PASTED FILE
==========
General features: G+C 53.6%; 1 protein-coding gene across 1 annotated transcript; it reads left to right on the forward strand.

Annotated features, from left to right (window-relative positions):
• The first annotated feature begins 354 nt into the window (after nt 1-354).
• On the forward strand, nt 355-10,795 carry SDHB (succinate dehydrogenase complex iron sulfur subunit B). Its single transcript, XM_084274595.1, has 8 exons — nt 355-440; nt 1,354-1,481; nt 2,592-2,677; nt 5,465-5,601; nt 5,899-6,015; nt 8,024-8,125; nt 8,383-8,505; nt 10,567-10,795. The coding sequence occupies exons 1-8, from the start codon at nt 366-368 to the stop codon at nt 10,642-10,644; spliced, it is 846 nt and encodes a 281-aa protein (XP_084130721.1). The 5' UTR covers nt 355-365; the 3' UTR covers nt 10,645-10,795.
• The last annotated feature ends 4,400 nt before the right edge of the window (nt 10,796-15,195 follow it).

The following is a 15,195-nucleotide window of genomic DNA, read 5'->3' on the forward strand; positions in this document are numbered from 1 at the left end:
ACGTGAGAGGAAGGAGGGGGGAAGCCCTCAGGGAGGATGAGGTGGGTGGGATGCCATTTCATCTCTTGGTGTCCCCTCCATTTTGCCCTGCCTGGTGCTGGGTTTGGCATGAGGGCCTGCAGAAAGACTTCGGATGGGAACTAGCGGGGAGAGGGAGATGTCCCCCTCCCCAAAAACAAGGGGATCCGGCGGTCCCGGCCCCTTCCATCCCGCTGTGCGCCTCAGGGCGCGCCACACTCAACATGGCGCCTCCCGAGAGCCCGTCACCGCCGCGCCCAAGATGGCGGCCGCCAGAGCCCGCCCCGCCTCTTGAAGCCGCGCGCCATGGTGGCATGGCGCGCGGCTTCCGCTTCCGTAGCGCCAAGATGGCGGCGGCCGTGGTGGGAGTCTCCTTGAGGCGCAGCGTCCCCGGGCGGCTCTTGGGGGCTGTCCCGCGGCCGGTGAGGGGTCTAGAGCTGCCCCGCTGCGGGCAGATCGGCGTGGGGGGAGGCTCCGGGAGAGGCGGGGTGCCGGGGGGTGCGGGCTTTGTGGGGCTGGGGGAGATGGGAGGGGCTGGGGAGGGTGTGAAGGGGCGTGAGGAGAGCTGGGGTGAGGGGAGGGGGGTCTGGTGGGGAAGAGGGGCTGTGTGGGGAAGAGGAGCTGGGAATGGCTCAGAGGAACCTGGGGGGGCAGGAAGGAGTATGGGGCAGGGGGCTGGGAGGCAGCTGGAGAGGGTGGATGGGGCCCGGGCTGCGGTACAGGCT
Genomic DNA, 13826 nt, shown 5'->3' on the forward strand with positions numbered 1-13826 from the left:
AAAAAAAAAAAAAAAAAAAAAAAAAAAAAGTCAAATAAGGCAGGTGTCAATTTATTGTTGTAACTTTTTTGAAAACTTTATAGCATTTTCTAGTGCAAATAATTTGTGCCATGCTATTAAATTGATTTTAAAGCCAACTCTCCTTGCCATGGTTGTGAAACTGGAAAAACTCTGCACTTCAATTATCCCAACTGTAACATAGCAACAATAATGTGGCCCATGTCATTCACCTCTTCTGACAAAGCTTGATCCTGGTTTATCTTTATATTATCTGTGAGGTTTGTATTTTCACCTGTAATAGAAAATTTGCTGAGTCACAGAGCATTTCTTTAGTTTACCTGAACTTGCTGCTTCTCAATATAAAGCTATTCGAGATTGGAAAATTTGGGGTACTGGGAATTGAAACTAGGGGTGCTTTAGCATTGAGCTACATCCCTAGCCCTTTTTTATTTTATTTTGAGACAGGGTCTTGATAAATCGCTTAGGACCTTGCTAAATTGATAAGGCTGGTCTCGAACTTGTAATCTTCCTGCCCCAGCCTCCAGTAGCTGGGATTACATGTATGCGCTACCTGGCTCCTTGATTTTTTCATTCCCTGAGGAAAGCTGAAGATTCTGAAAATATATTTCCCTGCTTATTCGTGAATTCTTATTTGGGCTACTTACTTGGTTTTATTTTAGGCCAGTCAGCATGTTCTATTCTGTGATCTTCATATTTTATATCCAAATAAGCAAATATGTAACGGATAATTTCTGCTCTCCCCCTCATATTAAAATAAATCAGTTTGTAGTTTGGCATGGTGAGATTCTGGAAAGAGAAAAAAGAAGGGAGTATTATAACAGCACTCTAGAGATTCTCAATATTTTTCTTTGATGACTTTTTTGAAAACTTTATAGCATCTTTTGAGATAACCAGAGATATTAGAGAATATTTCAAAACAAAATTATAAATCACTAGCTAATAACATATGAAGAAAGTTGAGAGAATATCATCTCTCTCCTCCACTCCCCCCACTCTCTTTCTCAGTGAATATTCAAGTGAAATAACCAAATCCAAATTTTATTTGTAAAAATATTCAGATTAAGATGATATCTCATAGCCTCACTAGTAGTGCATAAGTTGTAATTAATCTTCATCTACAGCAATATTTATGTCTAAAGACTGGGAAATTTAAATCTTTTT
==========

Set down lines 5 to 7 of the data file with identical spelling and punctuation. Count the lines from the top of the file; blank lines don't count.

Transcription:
• The last annotated feature ends 4,400 nt before the right edge of the window (nt 10,796-15,195 follow it).

The following is a 15,195-nucleotide window of genomic DNA, read 5'->3' on the forward strand; positions in this document are numbered from 1 at the left end:
ACGTGAGAGGAAGGAGGGGGGAAGCCCTCAGGGAGGATGAGGTGGGTGGGATGCCATTTCATCTCTTGGTGTCCCCTCCATTTTGCCCTGCCTGGTGCTGGGTTTGGCATGAGGGCCTGCAGAAAGACTTCGGATGGGAACTAGCGGGGAGAGGGAGATGTCCCCCTCCCCAAAAACAAGGGGATCCGGCGGTCCCGGCCCCTTCCATCCCGCTGTGCGCCTCAGGGCGCGCCACACTCAACATGGCGCCTCCCGAGAGCCCGTCACCGCCGCGCCCAAGATGGCGGCCGCCAGAGCCCGCCCCGCCTCTTGAAGCCGCGCGCCATGGTGGCATGGCGCGCGGCTTCCGCTTCCGTAGCGCCAAGATGGCGGCGGCCGTGGTGGGAGTCTCCTTGAGGCGCAGCGTCCCCGGGCGGCTCTTGGGGGCTGTCCCGCGGCCGGTGAGGGGTCTAGAGCTGCCCCGCTGCGGGCAGATCGGCGTGGGGGGAGGCTCCGGGAGAGGCGGGGTGCCGGGGGGTGCGGGCTTTGTGGGGCTGGGGGAGATGGGAGGGGCTGGGGAGGGTGTGAAGGGGCGTGAGGAGAGCTGGGGTGAGGGGAGGGGGGTCTGGTGGGGAAGAGGGGCTGTGTGGGGAAGAGGAGCTGGGAATGGCTCAGAGGAACCTGGGGGGGCAGGAAGGAGTATGGGGCAGGGGGCTGGGAGGCAGCTGGAGAGGGTGGATGGGGCCCGGGCTGCGGTACAGGCT